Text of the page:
I looked closely at Matthew's head and face. He had no singed nasal hairs, no burnt eyebrows or lashes. I had him spit in a container. His sputum was clear. He had no stridor or difficulty breathing. All good findings to suggest his burns didn't affect his airway. His heart sounds were excellent. His lung sounds were clear. His abdomen, barring the lower skin burns, was soft and without pain. His extremities revealed him to have redness and blistering to the palms of both hands.
Next, as Carla administered the morphine, I focused on his burned privates. His entire penis was red and blistered but, thankfully, the burns were not circumferential. A band of burns that completely encircled the penis would have had potential to cut off the blood-supply to the distal part and that would have been very bad. Matthew's scrotum was also burned, red with significant blistering covering its entire surface. His groin area and proximal thighs on both sides were also a bright, angry red and blister-filled. His anus and rectal area had been spared.
Because of the location of his partial-thickness and potentially full-thickness burns, Matthew needed to be emergently transferred to a burn-unit with his injuries.
After making quick arrangements for his transfer, I returned to Room 31 to find a much more comfortable patient. Several nurses, including Carla, were bent over Matthew tending to his burns.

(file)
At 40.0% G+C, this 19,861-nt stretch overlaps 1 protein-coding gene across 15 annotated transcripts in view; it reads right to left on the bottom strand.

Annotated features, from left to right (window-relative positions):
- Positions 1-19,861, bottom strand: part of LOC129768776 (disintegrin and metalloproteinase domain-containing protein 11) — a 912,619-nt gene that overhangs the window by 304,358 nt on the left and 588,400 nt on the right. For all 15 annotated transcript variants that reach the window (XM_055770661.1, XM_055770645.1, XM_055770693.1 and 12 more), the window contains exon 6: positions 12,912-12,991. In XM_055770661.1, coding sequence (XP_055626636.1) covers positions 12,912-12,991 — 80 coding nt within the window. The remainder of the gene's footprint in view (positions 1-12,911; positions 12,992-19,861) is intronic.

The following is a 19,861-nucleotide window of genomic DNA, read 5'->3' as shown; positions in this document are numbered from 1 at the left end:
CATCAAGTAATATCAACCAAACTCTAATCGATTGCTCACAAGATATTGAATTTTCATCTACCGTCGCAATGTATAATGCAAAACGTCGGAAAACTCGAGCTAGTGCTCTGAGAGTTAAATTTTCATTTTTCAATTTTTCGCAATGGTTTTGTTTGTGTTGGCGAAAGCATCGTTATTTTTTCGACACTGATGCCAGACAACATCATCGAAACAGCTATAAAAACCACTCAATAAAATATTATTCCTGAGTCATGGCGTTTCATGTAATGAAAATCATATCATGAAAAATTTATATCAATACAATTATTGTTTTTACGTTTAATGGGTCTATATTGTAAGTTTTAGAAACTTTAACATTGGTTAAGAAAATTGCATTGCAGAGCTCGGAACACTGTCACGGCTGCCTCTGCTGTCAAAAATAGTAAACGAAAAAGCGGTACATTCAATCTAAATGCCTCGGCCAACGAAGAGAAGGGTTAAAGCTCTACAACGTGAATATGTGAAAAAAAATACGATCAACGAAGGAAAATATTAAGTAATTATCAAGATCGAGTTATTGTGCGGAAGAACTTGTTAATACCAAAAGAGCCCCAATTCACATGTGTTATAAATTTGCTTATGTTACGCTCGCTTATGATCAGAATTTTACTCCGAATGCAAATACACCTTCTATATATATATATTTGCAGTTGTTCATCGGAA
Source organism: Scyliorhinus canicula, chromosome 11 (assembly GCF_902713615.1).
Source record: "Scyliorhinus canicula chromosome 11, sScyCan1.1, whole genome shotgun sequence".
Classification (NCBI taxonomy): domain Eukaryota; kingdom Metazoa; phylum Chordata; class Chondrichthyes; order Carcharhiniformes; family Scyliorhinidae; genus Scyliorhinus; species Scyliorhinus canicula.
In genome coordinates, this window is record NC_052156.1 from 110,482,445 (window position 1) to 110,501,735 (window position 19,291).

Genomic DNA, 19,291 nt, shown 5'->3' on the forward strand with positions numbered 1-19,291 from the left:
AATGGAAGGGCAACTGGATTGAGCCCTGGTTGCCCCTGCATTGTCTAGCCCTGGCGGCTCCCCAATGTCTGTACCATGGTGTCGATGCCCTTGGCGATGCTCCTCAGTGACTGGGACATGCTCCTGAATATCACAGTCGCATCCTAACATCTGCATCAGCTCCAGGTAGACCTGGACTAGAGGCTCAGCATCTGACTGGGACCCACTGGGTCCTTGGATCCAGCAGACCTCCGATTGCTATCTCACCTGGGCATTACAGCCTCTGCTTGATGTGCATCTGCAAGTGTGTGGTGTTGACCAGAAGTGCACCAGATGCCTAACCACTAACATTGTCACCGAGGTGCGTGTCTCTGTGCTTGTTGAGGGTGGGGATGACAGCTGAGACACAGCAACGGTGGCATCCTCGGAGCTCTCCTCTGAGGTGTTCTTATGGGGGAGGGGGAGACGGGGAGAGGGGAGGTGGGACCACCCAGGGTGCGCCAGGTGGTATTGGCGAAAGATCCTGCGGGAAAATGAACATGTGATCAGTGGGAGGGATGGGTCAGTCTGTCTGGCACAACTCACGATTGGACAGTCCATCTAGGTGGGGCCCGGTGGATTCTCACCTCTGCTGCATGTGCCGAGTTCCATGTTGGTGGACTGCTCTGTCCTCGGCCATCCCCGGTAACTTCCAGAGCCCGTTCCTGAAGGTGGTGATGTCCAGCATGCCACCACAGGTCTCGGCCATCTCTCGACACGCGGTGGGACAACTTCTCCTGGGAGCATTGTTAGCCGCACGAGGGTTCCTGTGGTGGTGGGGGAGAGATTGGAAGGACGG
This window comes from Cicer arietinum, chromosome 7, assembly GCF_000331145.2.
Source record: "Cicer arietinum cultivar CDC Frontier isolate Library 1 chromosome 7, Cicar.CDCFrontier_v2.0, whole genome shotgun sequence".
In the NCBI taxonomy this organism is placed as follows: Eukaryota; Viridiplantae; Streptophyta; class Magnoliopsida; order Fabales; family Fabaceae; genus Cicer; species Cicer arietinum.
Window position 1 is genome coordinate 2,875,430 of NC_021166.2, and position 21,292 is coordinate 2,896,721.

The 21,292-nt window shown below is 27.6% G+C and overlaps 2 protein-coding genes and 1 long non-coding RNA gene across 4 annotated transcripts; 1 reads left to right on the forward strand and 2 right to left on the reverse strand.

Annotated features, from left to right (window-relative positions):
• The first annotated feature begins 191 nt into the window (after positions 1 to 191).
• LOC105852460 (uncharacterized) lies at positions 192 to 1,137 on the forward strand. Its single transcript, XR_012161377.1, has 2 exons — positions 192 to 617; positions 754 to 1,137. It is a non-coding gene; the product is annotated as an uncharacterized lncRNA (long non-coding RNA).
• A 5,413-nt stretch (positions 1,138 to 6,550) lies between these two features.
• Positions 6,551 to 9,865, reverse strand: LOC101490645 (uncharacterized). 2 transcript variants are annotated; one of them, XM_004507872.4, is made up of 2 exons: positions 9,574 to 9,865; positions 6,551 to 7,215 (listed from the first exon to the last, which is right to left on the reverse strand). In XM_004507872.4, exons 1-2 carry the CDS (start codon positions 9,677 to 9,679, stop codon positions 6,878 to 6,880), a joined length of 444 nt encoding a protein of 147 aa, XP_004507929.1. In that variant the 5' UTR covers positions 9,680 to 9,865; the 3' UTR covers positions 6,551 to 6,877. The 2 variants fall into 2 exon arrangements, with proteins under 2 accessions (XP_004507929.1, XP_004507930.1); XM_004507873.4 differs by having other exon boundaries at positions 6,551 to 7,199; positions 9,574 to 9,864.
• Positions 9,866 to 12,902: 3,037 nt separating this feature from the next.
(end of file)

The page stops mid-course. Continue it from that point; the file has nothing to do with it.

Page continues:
"Matthew," I said, "do you feel better." Groggy from the pain medications, he smiled a goofy grin at me. "I sure do, Doctor. Thank you."
He then went on to explain to me how he had received his burns. His younger ten year-old brother had been playing with fireworks when Matthew had happened upon him. His younger brother, Matthew continued, was holding an M-80 in his hands, lit, and was trying to slide it down a tube that wasn't wide enough. Matthew, watching with horror, saw the wick of the firework burn down to almost nothing and he decided to act.
"I ran up to my brother, Doctor, and grabbed the tube with the M-80 sticking out of it. I thought it was going to blow up in his face, so I snatched the tube and held it against my belly so it wouldn't hurt him."